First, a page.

This semester I’m taking a seven week-long class from Coursera on The Ancient Greeks. Check out the syllabus – it’s brutal.
This quote is from one of my assigned readings this week, a selection from Aristotle’s Politics, on the polis. I’ve deleted a longish section because I wanted to focus on Aristotle’s description of the oikos, the household or family.
He who thus considers things in their first growth and origin, whether a state or anything else, will obtain the clearest view of them. In the first place there must be a union of those who cannot exist without each other; namely, of male and female, that the race may continue (and this is a union which is formed, not of deliberate purpose, but because, in common with other animals and with plants, mankind have a natural desire to leave behind them an image of themselves), and of natural ruler and subject, that both may be preserved….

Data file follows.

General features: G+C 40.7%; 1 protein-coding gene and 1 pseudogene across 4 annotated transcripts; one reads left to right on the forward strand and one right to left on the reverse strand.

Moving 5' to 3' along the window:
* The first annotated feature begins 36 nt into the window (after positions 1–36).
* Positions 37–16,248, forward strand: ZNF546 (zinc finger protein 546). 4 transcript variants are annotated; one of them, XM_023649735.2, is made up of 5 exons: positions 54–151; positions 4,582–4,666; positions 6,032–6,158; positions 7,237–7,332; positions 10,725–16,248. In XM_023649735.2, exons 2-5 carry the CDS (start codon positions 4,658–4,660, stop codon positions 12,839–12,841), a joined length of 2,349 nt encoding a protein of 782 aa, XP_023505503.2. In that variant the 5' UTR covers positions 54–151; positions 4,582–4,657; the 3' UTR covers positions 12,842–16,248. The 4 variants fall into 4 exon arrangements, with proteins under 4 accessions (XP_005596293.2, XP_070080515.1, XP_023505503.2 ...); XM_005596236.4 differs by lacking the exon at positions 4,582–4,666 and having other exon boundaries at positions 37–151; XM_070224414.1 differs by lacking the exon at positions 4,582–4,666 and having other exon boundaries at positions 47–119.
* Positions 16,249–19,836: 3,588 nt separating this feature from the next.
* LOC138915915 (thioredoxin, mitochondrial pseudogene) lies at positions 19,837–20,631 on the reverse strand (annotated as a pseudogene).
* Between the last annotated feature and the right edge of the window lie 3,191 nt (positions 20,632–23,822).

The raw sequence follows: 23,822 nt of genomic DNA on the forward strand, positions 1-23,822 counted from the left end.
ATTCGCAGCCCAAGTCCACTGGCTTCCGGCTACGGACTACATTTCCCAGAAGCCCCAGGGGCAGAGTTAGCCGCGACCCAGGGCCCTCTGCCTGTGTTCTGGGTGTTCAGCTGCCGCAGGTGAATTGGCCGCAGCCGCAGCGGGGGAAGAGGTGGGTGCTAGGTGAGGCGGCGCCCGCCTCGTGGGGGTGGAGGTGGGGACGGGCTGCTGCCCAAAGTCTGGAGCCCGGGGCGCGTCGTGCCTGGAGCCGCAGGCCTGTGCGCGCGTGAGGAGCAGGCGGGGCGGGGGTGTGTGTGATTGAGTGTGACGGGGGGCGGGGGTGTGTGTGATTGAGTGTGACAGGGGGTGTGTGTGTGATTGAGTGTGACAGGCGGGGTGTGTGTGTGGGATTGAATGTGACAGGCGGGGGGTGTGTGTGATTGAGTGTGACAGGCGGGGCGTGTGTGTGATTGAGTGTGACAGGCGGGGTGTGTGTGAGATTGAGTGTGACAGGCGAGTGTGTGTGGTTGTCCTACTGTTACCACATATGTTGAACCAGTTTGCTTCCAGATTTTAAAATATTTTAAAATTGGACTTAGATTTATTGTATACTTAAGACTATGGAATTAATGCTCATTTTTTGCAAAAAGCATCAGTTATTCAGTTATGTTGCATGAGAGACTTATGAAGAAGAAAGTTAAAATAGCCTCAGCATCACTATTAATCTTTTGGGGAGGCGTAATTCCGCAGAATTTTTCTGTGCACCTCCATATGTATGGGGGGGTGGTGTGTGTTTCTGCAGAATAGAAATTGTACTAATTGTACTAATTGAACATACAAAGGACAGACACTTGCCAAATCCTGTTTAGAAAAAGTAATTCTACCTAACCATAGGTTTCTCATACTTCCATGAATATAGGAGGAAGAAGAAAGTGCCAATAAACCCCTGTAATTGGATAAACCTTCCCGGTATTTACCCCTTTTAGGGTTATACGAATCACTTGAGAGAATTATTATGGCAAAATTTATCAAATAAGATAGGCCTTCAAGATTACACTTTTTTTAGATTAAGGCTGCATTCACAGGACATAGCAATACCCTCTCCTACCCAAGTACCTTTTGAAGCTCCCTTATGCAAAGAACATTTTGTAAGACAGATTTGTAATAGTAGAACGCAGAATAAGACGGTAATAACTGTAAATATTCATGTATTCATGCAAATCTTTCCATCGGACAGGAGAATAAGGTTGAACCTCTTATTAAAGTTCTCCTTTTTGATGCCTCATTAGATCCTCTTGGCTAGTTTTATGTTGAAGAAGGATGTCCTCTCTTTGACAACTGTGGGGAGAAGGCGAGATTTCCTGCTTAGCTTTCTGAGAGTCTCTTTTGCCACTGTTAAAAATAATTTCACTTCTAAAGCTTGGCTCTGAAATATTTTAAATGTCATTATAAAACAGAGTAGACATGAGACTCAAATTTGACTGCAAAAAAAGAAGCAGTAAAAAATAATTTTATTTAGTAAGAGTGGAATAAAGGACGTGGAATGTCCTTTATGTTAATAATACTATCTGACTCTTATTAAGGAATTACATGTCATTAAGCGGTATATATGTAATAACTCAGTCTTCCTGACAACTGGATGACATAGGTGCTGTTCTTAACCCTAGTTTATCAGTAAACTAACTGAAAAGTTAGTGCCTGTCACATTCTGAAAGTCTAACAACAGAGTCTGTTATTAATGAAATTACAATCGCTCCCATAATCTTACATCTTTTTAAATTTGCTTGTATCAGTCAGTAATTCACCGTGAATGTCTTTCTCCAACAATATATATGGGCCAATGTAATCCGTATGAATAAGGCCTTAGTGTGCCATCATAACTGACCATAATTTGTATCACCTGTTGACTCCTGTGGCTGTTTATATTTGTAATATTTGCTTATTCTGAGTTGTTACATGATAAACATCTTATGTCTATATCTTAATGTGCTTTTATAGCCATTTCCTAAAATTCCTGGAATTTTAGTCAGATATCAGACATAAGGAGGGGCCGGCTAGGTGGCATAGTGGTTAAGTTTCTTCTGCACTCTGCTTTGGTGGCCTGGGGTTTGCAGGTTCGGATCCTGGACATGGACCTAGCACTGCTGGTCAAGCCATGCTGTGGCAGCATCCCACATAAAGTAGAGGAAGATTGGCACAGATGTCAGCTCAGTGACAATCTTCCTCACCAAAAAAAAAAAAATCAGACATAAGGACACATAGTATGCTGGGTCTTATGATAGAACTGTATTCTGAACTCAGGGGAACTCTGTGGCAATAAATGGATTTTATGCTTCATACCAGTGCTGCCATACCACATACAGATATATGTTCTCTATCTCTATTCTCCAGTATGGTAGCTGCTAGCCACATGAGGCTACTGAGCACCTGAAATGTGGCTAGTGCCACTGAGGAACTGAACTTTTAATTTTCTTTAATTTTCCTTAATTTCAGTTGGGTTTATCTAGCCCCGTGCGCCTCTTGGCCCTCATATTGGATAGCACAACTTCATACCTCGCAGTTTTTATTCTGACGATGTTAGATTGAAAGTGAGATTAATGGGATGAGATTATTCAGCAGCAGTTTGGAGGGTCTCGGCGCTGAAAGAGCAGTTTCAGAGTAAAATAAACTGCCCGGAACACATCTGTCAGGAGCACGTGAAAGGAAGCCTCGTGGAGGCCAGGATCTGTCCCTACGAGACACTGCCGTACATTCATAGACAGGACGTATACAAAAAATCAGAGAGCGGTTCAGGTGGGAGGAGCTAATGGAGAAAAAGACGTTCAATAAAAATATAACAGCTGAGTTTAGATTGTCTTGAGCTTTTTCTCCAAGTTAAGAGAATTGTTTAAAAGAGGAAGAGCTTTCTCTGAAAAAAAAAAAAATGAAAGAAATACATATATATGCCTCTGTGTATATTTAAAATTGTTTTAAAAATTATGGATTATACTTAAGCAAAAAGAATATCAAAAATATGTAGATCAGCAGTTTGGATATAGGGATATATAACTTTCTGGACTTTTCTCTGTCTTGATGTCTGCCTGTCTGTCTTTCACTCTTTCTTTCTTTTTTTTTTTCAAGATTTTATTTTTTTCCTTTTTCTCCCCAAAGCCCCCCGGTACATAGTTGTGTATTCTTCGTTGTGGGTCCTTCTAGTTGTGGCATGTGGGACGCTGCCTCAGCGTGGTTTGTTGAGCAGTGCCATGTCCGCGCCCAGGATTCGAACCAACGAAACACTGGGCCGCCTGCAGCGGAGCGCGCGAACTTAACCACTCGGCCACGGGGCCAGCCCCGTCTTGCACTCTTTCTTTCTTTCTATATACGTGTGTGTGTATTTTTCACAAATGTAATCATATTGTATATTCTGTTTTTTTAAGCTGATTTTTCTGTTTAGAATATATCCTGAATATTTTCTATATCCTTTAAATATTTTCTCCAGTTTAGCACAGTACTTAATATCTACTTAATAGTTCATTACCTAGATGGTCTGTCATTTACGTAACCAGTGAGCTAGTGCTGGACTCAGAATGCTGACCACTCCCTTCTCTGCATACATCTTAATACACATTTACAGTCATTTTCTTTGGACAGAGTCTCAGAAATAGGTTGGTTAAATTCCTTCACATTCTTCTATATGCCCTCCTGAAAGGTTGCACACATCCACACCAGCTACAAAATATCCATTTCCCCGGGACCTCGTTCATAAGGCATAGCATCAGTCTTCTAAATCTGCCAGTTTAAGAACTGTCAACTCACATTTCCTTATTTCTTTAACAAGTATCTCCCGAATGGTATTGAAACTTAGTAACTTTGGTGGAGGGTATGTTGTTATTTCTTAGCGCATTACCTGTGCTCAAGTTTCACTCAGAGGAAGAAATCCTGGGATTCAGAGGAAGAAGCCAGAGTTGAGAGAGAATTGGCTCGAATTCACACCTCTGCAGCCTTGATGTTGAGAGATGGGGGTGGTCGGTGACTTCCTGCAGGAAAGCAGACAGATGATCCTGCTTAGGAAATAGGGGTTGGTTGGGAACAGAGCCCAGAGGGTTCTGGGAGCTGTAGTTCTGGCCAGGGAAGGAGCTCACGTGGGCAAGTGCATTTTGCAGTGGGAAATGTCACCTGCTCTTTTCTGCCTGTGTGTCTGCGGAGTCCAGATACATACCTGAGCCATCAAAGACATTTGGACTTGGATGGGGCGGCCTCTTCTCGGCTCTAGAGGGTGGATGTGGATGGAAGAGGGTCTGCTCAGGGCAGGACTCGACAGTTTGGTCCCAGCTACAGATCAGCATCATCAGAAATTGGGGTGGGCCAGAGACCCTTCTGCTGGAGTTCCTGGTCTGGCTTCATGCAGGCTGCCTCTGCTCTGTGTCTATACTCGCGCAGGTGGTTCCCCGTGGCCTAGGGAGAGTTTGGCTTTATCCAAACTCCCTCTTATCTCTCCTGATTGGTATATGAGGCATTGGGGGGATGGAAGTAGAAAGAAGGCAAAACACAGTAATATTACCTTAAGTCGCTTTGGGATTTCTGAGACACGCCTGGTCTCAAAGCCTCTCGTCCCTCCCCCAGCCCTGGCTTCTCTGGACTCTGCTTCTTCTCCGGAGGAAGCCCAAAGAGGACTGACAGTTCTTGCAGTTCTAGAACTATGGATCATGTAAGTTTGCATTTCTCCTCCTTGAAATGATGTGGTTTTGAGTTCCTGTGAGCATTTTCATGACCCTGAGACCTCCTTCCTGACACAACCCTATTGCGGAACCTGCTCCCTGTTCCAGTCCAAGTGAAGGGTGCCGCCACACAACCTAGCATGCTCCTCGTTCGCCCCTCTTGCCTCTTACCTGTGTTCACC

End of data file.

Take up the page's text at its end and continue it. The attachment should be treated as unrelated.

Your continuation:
Out of these two relationships between man and woman, master and slave, the first thing to arise is the family, and Hesiod is right when he says,
‘First house and wife and an ox for the plough,’
for the ox is the poor man’s slave. The family is the association established by nature for the supply of men’s everyday wants, and the members of it are called by Charondas ‘companions of the cupboard,’ and by Epimenides the Cretan, ‘companions of the manger.’